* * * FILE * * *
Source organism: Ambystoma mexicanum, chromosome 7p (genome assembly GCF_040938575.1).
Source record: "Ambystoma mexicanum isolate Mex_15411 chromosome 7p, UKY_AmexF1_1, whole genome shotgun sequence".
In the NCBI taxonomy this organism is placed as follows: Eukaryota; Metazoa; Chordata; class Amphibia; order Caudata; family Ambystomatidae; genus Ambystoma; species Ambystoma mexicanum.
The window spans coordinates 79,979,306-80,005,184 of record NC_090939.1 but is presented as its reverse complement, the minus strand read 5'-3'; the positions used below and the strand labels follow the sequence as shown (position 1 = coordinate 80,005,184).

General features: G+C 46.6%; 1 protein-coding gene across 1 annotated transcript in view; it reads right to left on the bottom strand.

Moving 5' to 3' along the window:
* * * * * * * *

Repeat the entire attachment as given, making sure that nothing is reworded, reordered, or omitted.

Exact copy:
Source organism: Ambystoma mexicanum, chromosome 7p (genome assembly GCF_040938575.1).
Source record: "Ambystoma mexicanum isolate Mex_15411 chromosome 7p, UKY_AmexF1_1, whole genome shotgun sequence".
In the NCBI taxonomy this organism is placed as follows: Eukaryota; Metazoa; Chordata; class Amphibia; order Caudata; family Ambystomatidae; genus Ambystoma; species Ambystoma mexicanum.
The window spans coordinates 79,979,306-80,005,184 of record NC_090939.1 but is presented as its reverse complement, the minus strand read 5'-3'; the positions used below and the strand labels follow the sequence as shown (position 1 = coordinate 80,005,184).

General features: G+C 46.6%; 1 protein-coding gene across 1 annotated transcript in view; it reads right to left on the bottom strand.

Moving 5' to 3' along the window: